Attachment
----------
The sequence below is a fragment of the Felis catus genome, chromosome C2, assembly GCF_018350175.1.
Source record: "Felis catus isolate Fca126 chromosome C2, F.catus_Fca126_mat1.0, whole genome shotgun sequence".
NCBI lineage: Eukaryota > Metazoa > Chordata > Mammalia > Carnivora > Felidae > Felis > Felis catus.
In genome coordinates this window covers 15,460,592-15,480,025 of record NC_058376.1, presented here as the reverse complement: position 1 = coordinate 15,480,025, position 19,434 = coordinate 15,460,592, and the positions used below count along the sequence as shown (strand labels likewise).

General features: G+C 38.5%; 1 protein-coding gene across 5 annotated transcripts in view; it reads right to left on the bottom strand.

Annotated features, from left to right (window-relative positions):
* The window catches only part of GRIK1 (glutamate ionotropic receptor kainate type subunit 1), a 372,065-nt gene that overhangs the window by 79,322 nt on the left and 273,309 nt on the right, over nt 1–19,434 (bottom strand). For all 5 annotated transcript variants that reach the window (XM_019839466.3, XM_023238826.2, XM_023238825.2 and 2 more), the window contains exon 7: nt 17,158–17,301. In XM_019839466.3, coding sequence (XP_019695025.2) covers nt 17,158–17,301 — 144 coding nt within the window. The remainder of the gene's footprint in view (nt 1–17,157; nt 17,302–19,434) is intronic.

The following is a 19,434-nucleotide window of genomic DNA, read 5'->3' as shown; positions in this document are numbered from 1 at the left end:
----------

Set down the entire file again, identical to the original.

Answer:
The sequence below is a fragment of the Felis catus genome, chromosome C2, assembly GCF_018350175.1.
Source record: "Felis catus isolate Fca126 chromosome C2, F.catus_Fca126_mat1.0, whole genome shotgun sequence".
NCBI lineage: Eukaryota > Metazoa > Chordata > Mammalia > Carnivora > Felidae > Felis > Felis catus.
In genome coordinates this window covers 15,460,592-15,480,025 of record NC_058376.1, presented here as the reverse complement: position 1 = coordinate 15,480,025, position 19,434 = coordinate 15,460,592, and the positions used below count along the sequence as shown (strand labels likewise).

General features: G+C 38.5%; 1 protein-coding gene across 5 annotated transcripts in view; it reads right to left on the bottom strand.

Annotated features, from left to right (window-relative positions):
* The window catches only part of GRIK1 (glutamate ionotropic receptor kainate type subunit 1), a 372,065-nt gene that overhangs the window by 79,322 nt on the left and 273,309 nt on the right, over nt 1–19,434 (bottom strand). For all 5 annotated transcript variants that reach the window (XM_019839466.3, XM_023238826.2, XM_023238825.2 and 2 more), the window contains exon 7: nt 17,158–17,301. In XM_019839466.3, coding sequence (XP_019695025.2) covers nt 17,158–17,301 — 144 coding nt within the window. The remainder of the gene's footprint in view (nt 1–17,157; nt 17,302–19,434) is intronic.

The following is a 19,434-nucleotide window of genomic DNA, read 5'->3' as shown; positions in this document are numbered from 1 at the left end: